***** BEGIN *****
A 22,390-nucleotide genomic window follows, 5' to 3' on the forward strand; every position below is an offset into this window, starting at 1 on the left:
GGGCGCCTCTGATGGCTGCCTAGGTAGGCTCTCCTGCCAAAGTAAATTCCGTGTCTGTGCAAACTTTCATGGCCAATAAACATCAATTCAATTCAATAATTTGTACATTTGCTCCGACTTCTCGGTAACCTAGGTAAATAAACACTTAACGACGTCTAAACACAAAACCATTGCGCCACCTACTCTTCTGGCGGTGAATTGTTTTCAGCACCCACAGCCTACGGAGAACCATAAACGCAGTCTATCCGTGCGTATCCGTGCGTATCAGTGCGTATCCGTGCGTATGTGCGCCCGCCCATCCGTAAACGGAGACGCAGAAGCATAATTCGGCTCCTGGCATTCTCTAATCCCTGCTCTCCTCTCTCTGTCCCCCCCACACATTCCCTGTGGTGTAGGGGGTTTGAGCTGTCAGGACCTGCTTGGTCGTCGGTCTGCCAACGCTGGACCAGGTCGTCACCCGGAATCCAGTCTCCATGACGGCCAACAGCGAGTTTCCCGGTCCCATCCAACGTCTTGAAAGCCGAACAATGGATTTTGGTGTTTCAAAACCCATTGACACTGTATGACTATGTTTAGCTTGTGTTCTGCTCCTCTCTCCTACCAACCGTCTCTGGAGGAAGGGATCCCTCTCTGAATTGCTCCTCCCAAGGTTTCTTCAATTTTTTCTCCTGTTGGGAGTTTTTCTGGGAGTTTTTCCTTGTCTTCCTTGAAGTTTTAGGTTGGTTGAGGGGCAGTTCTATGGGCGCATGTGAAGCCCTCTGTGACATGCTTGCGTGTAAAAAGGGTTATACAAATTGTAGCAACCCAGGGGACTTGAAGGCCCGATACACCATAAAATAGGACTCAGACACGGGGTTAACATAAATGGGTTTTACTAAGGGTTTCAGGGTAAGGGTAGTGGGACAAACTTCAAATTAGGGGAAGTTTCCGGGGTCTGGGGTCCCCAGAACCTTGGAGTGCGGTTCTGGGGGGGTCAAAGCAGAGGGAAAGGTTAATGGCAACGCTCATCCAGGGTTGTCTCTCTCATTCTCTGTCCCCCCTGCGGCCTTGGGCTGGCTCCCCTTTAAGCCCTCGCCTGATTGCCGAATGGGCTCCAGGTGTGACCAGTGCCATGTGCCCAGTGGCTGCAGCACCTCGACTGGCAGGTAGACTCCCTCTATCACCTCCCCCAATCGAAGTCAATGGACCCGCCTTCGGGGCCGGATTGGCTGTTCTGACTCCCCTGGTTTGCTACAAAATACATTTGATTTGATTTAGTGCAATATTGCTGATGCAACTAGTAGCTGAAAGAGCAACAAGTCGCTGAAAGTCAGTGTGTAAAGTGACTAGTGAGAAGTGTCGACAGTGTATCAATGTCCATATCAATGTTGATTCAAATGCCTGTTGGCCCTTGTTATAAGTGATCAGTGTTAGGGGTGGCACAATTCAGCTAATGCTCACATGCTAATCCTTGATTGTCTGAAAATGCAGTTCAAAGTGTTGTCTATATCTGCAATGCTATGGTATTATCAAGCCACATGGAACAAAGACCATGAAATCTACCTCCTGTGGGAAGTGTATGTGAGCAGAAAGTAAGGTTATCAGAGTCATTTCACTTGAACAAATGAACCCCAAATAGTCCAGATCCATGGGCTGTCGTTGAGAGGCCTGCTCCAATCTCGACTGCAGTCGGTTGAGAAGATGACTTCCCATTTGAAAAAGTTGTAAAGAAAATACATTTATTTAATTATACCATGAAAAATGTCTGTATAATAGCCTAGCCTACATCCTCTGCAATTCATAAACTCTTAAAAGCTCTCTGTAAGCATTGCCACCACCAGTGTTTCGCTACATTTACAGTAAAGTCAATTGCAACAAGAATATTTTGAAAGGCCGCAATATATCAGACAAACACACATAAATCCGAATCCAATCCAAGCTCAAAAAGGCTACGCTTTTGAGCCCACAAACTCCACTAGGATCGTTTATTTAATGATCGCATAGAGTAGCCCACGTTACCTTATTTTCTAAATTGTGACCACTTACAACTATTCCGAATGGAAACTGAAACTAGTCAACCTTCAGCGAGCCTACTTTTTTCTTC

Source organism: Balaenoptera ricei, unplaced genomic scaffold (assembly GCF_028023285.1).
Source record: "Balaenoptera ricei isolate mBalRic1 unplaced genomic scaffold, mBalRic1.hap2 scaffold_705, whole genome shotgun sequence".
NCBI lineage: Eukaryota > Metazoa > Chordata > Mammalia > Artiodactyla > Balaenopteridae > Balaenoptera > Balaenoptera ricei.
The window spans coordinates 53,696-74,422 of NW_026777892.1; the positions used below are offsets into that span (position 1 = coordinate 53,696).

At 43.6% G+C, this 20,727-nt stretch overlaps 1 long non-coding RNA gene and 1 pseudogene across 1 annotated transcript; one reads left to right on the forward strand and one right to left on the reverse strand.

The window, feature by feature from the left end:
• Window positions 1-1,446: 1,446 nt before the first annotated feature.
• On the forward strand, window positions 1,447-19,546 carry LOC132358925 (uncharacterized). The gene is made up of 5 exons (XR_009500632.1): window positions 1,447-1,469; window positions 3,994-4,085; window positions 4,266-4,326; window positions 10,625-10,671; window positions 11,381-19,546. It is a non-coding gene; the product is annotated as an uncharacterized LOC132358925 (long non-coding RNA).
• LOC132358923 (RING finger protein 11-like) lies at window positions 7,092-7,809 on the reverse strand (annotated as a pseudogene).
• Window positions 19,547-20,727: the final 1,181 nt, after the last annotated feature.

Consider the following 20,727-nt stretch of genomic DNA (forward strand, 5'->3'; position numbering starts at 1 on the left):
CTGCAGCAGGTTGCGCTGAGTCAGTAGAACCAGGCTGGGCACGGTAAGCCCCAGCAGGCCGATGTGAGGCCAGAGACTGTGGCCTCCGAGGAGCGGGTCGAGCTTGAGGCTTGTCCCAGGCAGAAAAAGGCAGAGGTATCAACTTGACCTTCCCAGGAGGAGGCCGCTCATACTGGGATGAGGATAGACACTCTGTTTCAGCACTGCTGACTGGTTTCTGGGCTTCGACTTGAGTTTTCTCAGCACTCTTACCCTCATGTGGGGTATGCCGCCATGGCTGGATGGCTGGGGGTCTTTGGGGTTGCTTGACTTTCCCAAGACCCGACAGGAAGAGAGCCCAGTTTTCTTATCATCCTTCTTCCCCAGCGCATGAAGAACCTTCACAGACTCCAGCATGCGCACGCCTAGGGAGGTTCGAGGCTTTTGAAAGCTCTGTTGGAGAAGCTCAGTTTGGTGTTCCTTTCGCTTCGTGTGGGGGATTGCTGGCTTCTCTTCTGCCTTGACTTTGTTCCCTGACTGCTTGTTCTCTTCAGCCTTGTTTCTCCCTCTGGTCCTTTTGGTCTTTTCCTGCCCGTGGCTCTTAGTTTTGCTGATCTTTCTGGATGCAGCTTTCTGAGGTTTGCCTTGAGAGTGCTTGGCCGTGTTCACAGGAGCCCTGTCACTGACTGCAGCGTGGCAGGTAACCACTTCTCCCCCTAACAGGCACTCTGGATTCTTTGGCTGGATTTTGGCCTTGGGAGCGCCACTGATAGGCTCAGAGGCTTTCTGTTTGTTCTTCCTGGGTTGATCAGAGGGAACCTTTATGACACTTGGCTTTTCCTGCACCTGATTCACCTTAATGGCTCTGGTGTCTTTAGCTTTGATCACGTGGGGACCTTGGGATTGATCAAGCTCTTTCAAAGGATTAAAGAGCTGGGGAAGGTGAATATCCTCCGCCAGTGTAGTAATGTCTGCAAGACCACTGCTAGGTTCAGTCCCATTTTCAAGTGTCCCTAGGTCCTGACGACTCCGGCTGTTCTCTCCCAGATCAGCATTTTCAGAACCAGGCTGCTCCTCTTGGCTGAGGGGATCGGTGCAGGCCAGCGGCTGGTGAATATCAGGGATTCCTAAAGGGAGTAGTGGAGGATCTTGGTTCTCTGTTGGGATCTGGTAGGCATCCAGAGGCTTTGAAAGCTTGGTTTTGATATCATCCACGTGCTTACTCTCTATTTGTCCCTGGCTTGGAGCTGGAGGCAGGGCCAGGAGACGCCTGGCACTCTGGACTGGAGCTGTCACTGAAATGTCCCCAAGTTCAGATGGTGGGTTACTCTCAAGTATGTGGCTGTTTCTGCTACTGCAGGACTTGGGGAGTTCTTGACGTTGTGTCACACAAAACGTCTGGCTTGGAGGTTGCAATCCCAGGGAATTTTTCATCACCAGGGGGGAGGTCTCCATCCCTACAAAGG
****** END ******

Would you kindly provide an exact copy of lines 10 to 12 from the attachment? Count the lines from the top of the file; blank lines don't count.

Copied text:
• On the forward strand, window positions 1,447-19,546 carry LOC132358925 (uncharacterized). The gene is made up of 5 exons (XR_009500632.1): window positions 1,447-1,469; window positions 3,994-4,085; window positions 4,266-4,326; window positions 10,625-10,671; window positions 11,381-19,546. It is a non-coding gene; the product is annotated as an uncharacterized LOC132358925 (long non-coding RNA).
• LOC132358923 (RING finger protein 11-like) lies at window positions 7,092-7,809 on the reverse strand (annotated as a pseudogene).
• Window positions 19,547-20,727: the final 1,181 nt, after the last annotated feature.